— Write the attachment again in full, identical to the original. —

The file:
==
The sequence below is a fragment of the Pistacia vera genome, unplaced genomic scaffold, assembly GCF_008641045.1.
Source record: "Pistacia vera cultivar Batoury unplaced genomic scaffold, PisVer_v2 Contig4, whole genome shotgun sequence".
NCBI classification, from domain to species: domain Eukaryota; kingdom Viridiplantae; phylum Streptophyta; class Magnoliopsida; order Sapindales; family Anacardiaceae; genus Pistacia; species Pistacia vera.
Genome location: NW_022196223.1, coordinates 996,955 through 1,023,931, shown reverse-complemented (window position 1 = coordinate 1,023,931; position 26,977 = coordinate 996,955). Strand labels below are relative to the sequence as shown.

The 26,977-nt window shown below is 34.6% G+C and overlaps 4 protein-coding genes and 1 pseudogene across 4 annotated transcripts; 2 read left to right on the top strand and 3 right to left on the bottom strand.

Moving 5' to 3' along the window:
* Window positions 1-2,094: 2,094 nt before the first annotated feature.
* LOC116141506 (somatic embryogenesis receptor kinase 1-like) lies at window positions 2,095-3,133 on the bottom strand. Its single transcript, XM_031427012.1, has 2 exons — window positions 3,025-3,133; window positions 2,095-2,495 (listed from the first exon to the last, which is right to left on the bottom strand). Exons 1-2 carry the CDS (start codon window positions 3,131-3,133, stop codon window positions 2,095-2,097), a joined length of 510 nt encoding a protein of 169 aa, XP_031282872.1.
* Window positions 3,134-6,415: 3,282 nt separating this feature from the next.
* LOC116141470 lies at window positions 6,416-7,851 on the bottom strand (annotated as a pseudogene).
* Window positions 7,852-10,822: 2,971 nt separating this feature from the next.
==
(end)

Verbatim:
The sequence below is a fragment of the Pistacia vera genome, unplaced genomic scaffold, assembly GCF_008641045.1.
Source record: "Pistacia vera cultivar Batoury unplaced genomic scaffold, PisVer_v2 Contig4, whole genome shotgun sequence".
NCBI classification, from domain to species: domain Eukaryota; kingdom Viridiplantae; phylum Streptophyta; class Magnoliopsida; order Sapindales; family Anacardiaceae; genus Pistacia; species Pistacia vera.
Genome location: NW_022196223.1, coordinates 996,955 through 1,023,931, shown reverse-complemented (window position 1 = coordinate 1,023,931; position 26,977 = coordinate 996,955). Strand labels below are relative to the sequence as shown.

The 26,977-nt window shown below is 34.6% G+C and overlaps 4 protein-coding genes and 1 pseudogene across 4 annotated transcripts; 2 read left to right on the top strand and 3 right to left on the bottom strand.

Moving 5' to 3' along the window:
* Window positions 1-2,094: 2,094 nt before the first annotated feature.
* LOC116141506 (somatic embryogenesis receptor kinase 1-like) lies at window positions 2,095-3,133 on the bottom strand. Its single transcript, XM_031427012.1, has 2 exons — window positions 3,025-3,133; window positions 2,095-2,495 (listed from the first exon to the last, which is right to left on the bottom strand). Exons 1-2 carry the CDS (start codon window positions 3,131-3,133, stop codon window positions 2,095-2,097), a joined length of 510 nt encoding a protein of 169 aa, XP_031282872.1.
* Window positions 3,134-6,415: 3,282 nt separating this feature from the next.
* LOC116141470 lies at window positions 6,416-7,851 on the bottom strand (annotated as a pseudogene).
* Window positions 7,852-10,822: 2,971 nt separating this feature from the next.